What you need to know about the student loan forgiveness program
October 21, 2022
By Chris Jackson
V.P. of Retail Banking
UPDATE: Judge temporarily blocks student loan forgiveness
A federal appeals court has temporarily blocked President Biden's student loan forgiveness plan as of Friday, Oct. 21, stopping any debt from being erased while the legal challenge works its way through the courts.
However, the Biden administration is still encouraging people to apply for the program, which could cancel up to $20,000 in college debt per borrower. The online application is still live at StudentAid.gov.
The 8th U.S. Circuit Court of Appeals' emergency stay does not prevent people from applying to the program. It does not stop the federal government from reviewing applications. It does, however, prevent the government from discharging any debt, while the court considers the case.
Six states (Iowa, Nebraska, Kansas, Missouri, Arkansas and South Carolina) have filed a lawsuit against the program, saying the Biden administration does not have the legal authority to broadly cancel student loan debt.
That didn't stop the education department from last week launching its online application at StudentAid.Gov, where it says more than 22 million people have already applied for the one-time college debt cancellation.
It is unknown when the court will make its decision. Subscribe to our newsletter to stay updated on the latest details.
There has been a lot of talk recently about the student loan forgiveness program recently announced by President Biden.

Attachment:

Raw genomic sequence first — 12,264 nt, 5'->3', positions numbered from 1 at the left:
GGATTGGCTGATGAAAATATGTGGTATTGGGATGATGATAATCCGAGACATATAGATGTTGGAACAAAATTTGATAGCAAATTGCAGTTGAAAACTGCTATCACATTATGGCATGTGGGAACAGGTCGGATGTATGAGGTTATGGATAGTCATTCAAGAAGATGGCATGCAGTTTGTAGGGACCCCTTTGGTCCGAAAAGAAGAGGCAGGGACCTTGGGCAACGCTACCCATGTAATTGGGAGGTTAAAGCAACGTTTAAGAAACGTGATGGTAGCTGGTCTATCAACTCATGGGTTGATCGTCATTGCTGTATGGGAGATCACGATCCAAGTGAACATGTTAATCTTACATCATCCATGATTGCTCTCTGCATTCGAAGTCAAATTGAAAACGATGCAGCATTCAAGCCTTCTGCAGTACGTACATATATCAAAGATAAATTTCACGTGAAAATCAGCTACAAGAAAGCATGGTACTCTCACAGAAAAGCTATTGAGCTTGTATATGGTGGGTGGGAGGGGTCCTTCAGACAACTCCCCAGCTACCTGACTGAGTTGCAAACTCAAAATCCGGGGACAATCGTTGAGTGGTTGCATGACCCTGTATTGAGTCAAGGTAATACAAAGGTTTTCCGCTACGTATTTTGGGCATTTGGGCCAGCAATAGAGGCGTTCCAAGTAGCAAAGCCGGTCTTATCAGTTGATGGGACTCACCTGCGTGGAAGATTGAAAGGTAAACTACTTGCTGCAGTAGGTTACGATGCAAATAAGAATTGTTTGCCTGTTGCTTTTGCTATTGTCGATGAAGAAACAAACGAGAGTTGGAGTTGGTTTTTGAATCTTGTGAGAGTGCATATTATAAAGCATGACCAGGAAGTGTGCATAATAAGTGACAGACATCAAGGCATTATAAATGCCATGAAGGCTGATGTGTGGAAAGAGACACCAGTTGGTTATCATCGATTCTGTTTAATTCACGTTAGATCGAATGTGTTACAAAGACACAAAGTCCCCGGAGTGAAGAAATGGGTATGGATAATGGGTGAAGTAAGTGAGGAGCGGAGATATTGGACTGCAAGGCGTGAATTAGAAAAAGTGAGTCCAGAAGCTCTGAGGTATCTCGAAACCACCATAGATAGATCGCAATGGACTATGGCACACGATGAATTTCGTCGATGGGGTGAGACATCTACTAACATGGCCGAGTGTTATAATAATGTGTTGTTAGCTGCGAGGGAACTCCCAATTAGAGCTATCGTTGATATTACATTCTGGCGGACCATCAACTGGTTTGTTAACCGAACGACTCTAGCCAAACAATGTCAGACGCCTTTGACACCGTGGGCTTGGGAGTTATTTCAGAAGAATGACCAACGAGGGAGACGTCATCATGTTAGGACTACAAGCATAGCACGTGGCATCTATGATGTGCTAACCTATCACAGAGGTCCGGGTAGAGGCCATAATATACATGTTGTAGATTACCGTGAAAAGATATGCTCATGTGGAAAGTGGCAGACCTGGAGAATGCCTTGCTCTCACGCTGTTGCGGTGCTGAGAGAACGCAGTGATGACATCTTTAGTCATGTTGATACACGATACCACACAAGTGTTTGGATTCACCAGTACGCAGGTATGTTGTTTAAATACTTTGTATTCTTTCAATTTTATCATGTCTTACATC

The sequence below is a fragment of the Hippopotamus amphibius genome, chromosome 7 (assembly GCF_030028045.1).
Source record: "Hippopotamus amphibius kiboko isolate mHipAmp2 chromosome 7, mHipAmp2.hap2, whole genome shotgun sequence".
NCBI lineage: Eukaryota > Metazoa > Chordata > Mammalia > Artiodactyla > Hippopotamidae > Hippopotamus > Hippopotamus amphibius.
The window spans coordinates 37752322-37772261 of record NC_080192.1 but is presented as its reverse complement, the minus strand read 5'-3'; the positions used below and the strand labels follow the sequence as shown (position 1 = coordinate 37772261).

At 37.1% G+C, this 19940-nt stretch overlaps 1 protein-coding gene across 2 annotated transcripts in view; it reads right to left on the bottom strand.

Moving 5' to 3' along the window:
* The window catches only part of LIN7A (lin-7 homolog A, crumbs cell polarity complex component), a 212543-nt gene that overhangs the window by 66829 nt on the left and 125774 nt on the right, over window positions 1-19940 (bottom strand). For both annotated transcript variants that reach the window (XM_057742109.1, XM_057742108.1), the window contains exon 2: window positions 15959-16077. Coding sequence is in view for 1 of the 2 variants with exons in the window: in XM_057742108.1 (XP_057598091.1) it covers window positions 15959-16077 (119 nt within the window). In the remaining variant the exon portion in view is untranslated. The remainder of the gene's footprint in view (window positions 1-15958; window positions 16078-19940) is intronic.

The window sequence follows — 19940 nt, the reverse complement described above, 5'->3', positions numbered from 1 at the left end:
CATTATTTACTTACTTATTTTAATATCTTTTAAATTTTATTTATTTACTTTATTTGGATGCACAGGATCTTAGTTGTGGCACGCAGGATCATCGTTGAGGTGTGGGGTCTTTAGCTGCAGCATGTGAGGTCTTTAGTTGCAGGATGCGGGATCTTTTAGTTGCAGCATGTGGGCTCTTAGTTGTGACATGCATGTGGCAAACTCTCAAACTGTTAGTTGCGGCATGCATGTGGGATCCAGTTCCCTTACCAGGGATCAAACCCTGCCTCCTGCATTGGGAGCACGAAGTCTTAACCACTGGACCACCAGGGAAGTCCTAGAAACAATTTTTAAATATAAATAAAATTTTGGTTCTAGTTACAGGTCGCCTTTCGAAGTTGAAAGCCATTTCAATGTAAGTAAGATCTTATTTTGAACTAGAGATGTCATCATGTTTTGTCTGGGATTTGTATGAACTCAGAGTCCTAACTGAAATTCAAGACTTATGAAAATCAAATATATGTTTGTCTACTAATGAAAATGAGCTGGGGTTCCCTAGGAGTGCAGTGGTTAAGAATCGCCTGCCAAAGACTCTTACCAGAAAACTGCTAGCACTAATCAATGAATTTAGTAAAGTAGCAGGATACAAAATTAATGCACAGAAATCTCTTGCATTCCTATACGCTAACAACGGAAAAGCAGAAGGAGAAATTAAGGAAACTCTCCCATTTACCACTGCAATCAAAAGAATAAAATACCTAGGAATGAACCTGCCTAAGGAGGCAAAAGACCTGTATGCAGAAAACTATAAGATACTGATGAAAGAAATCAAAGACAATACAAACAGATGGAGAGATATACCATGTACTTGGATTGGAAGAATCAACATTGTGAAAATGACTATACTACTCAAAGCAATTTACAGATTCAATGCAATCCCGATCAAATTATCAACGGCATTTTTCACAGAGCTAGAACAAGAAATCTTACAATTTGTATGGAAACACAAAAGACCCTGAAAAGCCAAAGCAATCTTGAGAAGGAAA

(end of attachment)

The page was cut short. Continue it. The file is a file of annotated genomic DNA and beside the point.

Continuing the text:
You may have heard about $10,000 or even $20,000 in student loans being forgiven. Perhaps you read something about income requirements to qualify. Maybe you even saw the whole program could still be cancelled!
To clear up confusion and give you a better picture the facts surrounding student loan forgiveness, we’ll explain more about the proposed federal program, its qualifications, and how it could impact you.
Will student loans be forgiven?
On Aug. 24, 2022, the Biden Administration announced a one-time “Student Loan Debt Relief” cancellation of up to $20,000 in federal student loans for millions of Americans. But not everyone with student loans qualifies for this forgiveness program, and it still faces an array of legal challenges that could freeze the plan before any cancellations get handed out.
In other words, nothing is official yet. However, though legal challenges are pending, you can still apply for forgiveness just in case the plan moves forward.
Do I qualify for student loan forgiveness?
First things first, the student loan forgiveness program only applies to federal student loans.
Private student loans from a financial institution like a bank, or a loan funded through the school, do not qualify for this loan forgiveness program.
If you are unsure whether your student loans are federal or private, you can check the Department of Education’s “Who is my loan servicer?” website at studentaid.gov.
There are four types of Federal Direct loans:
- Direct Subsidized Loan
- Direct Unsubsidized Loan
- Direct PLUS Loans (for parents; or graduate or professional students)
- Direct Consolidation Loans
On Sept. 29, 2022, the Biden administration said borrowers will not qualify who have older federal student loans now held by private lenders. These include Federal Family Education Loans (FFEL) or Perkins Loans, which up until Sept. 29, borrowers were told could be consolidated into a Federal Direct loan to qualify. Not anymore.
Any borrower who consolidated their FFEL or Perkins loans before Sept. 29 will still qualify and be “grandfathered” in; others appear to be out of luck.